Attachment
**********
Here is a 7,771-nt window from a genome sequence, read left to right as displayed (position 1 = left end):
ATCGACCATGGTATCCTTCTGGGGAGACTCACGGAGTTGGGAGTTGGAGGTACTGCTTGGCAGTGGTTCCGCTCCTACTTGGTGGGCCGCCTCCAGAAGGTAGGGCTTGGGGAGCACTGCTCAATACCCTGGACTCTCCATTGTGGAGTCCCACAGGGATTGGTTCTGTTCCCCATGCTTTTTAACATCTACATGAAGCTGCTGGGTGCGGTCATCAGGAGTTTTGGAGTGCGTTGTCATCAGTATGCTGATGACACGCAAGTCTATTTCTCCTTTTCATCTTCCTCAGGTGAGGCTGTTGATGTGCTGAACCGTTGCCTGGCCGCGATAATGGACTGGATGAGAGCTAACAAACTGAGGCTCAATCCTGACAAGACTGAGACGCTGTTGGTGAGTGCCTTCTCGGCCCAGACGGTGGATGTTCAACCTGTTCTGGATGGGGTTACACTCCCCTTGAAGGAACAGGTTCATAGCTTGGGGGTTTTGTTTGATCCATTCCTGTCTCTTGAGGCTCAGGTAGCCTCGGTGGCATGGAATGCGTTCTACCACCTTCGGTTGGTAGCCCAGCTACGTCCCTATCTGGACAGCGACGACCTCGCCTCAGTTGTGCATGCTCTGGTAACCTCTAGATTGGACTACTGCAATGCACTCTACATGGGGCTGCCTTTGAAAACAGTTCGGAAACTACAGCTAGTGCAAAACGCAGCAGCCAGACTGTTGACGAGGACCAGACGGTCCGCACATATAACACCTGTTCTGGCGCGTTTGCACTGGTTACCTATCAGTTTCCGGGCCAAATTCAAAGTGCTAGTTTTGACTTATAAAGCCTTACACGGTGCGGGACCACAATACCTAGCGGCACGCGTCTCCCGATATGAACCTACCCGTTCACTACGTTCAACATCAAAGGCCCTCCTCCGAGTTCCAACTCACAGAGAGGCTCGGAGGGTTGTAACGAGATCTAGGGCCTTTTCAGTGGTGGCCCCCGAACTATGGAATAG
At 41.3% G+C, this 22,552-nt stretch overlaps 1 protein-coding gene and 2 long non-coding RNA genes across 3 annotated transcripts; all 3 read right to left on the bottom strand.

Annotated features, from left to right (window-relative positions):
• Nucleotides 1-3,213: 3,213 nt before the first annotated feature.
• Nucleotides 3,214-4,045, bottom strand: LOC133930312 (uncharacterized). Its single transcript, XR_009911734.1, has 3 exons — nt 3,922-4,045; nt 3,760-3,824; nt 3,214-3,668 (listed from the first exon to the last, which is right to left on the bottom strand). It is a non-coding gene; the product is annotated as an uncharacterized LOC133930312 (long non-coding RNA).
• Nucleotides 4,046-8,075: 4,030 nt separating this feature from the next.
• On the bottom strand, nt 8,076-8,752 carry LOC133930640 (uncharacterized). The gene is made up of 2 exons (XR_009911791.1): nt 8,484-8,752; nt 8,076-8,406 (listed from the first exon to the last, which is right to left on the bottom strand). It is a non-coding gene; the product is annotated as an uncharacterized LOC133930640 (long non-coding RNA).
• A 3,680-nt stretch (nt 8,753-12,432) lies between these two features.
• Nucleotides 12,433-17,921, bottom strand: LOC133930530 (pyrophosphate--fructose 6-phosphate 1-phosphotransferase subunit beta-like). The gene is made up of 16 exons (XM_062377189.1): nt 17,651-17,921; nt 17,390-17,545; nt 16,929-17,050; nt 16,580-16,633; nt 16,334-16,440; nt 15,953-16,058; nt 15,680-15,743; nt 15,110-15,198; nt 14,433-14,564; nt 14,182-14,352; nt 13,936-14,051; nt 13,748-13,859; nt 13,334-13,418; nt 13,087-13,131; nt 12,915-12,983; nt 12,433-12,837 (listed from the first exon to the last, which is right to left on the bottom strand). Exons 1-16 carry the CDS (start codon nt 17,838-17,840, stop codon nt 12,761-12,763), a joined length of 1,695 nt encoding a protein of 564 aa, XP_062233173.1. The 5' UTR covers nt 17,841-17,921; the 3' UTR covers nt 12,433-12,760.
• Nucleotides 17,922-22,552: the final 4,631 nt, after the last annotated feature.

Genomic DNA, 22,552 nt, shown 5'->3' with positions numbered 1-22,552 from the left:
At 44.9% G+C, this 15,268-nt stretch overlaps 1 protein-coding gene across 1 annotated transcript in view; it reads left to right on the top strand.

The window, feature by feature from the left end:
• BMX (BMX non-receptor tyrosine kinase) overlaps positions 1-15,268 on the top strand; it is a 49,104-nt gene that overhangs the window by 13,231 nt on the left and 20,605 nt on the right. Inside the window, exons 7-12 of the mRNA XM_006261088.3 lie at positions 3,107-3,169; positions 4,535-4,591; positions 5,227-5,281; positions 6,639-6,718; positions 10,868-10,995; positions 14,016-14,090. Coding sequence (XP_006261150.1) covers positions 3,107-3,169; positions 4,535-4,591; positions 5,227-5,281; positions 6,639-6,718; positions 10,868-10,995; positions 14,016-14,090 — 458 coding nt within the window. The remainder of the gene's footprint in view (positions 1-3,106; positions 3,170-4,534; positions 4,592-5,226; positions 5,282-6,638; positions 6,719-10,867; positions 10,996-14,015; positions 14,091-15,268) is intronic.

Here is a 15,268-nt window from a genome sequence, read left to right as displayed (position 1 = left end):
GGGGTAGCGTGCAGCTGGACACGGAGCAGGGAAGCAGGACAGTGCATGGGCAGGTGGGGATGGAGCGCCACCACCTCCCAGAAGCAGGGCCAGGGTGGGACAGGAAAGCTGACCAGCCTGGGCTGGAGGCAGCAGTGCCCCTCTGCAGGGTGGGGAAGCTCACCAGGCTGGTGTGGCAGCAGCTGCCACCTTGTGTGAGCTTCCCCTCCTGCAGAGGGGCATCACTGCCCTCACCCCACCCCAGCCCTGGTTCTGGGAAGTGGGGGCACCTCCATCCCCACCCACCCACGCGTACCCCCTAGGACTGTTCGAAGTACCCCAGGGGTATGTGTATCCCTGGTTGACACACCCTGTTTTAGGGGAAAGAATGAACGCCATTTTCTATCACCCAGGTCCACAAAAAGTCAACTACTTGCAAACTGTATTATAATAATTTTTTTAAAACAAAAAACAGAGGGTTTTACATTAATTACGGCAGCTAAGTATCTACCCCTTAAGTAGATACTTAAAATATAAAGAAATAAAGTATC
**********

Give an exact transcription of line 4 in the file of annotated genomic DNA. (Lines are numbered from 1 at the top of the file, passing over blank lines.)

Annotated features, from left to right (window-relative positions):